‘Need You’ on the A-side is definitely the stronger cut. It marries something that sounds like an organ to a heavily processed vocal intoning things like “Hold me/Closer...” underpinned by a totally irresistible stepping bassline that definitely doesn’t lack punch but also manages to sound halfway okay on cheap speakers. It is a track that could be useful both at a house party full of sixteen year olds or at a light moment during a serious, grown-up style rave in a dingy basement, a versatility which sets it apart from pretty much everything to come before it.
Now that’s not to say it's better than everything else, not by a long chalk, but rather to suggest that if dubstep producers want to make records with genuine pop appeal – and the prominence of this music in British culture suggests that they might – this might be a good blueprint to think about. ‘Need You’ is very well produced and wears its lightheartedness on its sleeve, thus avoiding the pitfall of trying simultaneously to retain credibility with the hardcore wobblers and reach out for a broader base of listeners, something that hamstrung the Benga album, for example.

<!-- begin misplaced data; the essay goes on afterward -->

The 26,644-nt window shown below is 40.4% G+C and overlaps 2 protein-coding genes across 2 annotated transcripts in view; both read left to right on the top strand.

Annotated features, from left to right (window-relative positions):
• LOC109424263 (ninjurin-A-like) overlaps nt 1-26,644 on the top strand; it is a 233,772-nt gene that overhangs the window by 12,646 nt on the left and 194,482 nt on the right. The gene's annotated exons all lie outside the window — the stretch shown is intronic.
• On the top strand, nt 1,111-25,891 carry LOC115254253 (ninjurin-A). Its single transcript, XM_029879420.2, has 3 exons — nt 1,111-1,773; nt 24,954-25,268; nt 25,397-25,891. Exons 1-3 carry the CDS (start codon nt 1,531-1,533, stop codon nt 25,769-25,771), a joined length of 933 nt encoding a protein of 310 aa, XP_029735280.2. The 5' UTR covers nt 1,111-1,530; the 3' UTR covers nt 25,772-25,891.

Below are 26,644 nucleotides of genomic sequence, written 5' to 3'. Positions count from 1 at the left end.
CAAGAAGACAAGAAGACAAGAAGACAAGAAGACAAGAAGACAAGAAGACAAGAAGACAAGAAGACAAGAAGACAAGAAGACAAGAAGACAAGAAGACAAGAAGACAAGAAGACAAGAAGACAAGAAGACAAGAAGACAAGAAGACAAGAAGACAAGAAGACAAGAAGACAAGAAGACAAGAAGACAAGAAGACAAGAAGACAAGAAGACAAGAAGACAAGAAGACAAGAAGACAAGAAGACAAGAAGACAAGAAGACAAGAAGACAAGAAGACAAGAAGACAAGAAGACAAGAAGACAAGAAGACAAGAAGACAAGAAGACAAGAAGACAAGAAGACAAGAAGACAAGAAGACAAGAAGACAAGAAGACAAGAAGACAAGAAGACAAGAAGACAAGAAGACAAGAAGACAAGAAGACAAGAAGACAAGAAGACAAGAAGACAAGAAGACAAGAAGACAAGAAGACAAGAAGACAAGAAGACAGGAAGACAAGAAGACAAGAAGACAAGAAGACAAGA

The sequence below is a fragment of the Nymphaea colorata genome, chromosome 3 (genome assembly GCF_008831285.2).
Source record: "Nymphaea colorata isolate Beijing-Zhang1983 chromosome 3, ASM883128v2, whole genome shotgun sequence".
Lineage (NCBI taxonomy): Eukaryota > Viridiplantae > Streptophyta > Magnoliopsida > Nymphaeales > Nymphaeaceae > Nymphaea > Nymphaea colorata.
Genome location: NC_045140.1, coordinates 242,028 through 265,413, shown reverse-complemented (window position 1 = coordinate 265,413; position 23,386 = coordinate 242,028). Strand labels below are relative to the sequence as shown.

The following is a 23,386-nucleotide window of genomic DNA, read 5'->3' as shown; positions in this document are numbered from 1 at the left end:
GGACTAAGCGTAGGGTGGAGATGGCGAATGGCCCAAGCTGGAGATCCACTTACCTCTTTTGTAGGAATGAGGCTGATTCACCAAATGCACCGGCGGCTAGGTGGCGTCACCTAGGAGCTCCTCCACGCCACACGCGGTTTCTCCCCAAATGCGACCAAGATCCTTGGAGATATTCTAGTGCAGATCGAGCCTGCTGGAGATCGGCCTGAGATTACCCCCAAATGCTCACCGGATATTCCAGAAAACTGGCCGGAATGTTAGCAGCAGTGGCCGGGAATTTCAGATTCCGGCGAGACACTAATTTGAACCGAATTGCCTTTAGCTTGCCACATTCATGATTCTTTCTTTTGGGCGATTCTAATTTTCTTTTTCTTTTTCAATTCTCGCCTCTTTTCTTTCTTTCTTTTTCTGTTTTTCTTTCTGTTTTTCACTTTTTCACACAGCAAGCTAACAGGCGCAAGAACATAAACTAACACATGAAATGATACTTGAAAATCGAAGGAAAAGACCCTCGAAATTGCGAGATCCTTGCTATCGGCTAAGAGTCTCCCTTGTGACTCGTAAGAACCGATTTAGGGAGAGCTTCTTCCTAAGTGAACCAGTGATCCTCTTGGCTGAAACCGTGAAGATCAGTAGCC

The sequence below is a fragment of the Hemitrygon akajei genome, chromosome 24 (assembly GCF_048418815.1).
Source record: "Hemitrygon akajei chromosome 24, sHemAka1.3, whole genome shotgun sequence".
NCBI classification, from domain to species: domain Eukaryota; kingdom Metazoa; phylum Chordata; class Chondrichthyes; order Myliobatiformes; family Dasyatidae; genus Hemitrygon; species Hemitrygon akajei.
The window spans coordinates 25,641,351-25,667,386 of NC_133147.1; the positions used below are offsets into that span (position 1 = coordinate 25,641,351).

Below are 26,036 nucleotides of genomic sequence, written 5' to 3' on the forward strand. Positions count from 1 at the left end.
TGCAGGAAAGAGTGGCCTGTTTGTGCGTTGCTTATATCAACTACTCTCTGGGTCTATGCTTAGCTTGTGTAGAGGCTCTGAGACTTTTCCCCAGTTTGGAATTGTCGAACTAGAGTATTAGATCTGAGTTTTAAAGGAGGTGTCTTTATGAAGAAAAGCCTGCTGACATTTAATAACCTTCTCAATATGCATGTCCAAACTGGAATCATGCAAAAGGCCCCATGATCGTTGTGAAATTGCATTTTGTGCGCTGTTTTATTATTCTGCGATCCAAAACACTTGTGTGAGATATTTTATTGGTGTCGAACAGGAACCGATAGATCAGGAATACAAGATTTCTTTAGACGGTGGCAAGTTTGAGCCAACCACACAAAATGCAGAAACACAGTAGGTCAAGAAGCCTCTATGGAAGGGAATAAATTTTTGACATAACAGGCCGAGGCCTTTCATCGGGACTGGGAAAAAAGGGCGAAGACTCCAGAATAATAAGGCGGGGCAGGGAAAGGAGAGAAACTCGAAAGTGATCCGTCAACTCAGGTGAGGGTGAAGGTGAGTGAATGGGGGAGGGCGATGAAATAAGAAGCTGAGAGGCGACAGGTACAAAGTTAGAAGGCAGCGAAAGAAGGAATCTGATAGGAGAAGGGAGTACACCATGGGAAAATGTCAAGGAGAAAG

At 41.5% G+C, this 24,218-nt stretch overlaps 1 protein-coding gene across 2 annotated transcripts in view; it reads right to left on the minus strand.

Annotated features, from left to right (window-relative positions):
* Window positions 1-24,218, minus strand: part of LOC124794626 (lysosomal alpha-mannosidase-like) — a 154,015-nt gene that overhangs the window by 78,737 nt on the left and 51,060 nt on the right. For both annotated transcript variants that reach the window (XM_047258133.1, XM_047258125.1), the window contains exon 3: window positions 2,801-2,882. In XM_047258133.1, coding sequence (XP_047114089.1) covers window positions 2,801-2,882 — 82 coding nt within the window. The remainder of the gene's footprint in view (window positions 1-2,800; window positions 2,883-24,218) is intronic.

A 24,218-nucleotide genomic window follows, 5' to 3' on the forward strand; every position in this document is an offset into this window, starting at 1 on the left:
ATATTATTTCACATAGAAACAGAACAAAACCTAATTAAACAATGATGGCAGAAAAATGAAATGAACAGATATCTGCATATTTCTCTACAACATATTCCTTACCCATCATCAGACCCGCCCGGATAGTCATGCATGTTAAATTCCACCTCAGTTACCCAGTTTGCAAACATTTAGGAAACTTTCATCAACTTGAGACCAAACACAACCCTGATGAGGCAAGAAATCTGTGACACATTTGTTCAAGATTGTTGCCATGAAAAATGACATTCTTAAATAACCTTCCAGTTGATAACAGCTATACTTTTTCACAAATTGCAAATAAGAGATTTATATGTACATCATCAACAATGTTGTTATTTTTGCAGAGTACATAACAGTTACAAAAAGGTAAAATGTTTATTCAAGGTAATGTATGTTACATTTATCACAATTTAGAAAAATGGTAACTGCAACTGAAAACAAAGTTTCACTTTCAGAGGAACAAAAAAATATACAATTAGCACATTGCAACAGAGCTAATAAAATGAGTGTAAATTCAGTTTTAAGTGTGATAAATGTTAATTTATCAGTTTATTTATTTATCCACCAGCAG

‘Squeeze My Lime’ on the flip is an interesting cut, but lacks a little in the beat department and feels like it would have no real use on the dancefloor. It starts promisingly, and includes a fair bit of the pathos inducing, vaguely Daft Punk style robot vocal work that makes the A-side feel like such a hit, but in the end simmers instead of boils.
For those who have experienced the special magic of real dubstep in a dark room on a huge system, and who worry that that might end up turning into something as limited and confined as drum n’ bass, releases like this one offer a little hope: let’s keep our wobblers wobblers, and our pop pop. That way everyone goes home happy.